Somewhere in the revolving door of opening and shuttering food trucks on the Boston culinary scene was Paris Creperie, serving the thin French pancakes stuffed with both sweet and savory fillings.

My love affair with the Paris Creperie truck was cut tragically cut short when the owners decided to shut down the truck and focus on their brick-and-mortar cafe on Coolidge Corner in Brookline. But the quality meals I had at the truck made an impression, and were certainly worth making special trips to the café.

The exterior of Paris Creperie at Coolidge Corner in Brookline.
The exterior of Paris Creperie at Coolidge Corner in Brookline.
Nicole Fleming

Luckily, the brick-and-mortar café that opened in 2001 serves all the same amazing French fare that the truck did, plus more. The Coolidge Corner café is small — cute (mignon) small, not cramped small — with cheerful yellow walls and black accents.

The interior of Paris Creperie.
The interior of Paris Creperie always feels sunny and European.
Nicole Fleming

Why do I love Paris Creperie so much, and more importantly, why should you?

First off, they devote a whole section of the menu to Nutella-chocolate magic. While there are numerous raspberry, mint, and latte combinations to explore in this section, I recommend starting with the popular classic Nutella hot chocolate: a perfectly smooth chocolate-hazelnut blend with adorable foam art, which I get overly excited about. (I don’t drink coffee so I typically miss out on latte art.)

Hot chocolate Nutella.
Hot chocolate Nutella. Paris + chocolate + Nutella + puppies = CUTENESS OVERLOAD.
Nicole Fleming

My favorite savory crepe on the menu is the first item I ever tried at Paris Creperie: the “affectation,” with bacon, goat cheese, arugula, and fig reduction ($9.99). For a savory crepe, the fig reduction adds the perfect amount of sweetness to complement the creamy goat cheese and succulent bacon.

The “Affectation”, a savory crepe with bacon, goat cheese, arugula, and fig reduction.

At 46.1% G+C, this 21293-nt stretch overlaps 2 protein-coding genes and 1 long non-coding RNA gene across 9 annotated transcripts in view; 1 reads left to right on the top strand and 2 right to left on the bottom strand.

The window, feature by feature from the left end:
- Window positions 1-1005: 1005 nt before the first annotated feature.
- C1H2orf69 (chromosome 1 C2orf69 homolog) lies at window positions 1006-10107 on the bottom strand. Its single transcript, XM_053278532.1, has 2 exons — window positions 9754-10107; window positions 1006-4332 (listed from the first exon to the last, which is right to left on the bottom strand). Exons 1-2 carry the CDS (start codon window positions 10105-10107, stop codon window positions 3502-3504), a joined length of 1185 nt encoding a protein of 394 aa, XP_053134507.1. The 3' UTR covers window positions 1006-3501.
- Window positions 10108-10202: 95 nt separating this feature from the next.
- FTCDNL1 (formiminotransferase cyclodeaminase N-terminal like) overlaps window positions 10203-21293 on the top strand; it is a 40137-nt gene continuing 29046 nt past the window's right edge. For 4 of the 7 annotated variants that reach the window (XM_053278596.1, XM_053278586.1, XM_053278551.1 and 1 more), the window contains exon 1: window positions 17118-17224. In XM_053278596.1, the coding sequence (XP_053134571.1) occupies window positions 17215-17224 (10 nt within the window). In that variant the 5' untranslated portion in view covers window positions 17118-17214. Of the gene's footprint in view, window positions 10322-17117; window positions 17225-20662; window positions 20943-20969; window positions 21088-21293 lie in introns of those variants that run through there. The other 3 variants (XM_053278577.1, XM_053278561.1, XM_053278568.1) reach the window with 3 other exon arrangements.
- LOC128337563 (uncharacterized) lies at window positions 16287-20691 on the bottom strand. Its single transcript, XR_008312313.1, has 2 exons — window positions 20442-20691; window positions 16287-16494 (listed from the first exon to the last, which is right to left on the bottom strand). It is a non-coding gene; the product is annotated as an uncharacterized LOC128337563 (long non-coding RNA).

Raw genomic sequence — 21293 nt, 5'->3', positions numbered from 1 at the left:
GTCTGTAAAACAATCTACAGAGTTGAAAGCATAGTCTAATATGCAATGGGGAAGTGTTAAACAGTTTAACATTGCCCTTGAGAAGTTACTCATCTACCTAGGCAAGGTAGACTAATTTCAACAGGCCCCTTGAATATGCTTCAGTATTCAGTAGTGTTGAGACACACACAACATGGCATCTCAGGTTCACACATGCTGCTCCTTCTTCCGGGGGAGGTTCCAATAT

If you’re new to Paris Creperie, the “affectation” is where I began my obsession, and I suggest it’s where you begin yours as well: bacon, goat cheese, arugula, and fig reduction.
Nicole Fleming

For other delicacies on the savory section of the menu, I recommend the “storming of the basil” with chicken, fresh mozzarella, roasted red peppers, sautéed mushrooms, and pesto on an oregano-infused crepe ($11.99); the “revolution” with ham, brie, and spinach on a tarragon-infused crepe ($9.49); and teetering on the edge of sweet and savory, the “apple and brie” on a cinnamon-infused crepe ($8.99).

Progressing towards dessert: Thankfully for my blood sugar levels, the sweet crepes come in large and small sizes.

The bear claw (pictured above) is a cinnamon-infused crepe with Belgian cookie butter — imagine molten graham crackers mixed with some sort of dessert-perfection drug — and Parisian donut glaze, with cinnamon and powdered sugar, and more cinnamon ($6.99/$3.99). It is sweet, it is heavenly, and it is gone very quickly.

Other sweet crepes range from the very simple — butter and sugar ($4.59/$2.99), squeezed lemon and sugar ($4.99/$2.99), straight Nutella ($5.99/$3.49) — to the more complicated, such as the “Gram’s apple pie” with dulce de leche, apples, and pears on a graham cracker and cinnamon crepe ($8.99/$4.59).

And if the food isn’t already reason enough to love Paris Creperie, the café’s open-book business model is designed to empower workers, as the Boston Globe detailed in 2013. So you get to feel good about eating the food because it’s yummy, and then good all over again because you’re supporting a restaurant with good business practices.

Wherever you find yourself falling on the sweet-to-savory scale, there’s something for everyone at Paris Creperie. At least, as long as you get there before I do. I may clean them out on my next visit.

278 Harvard St., Brookline, 617-232-1770,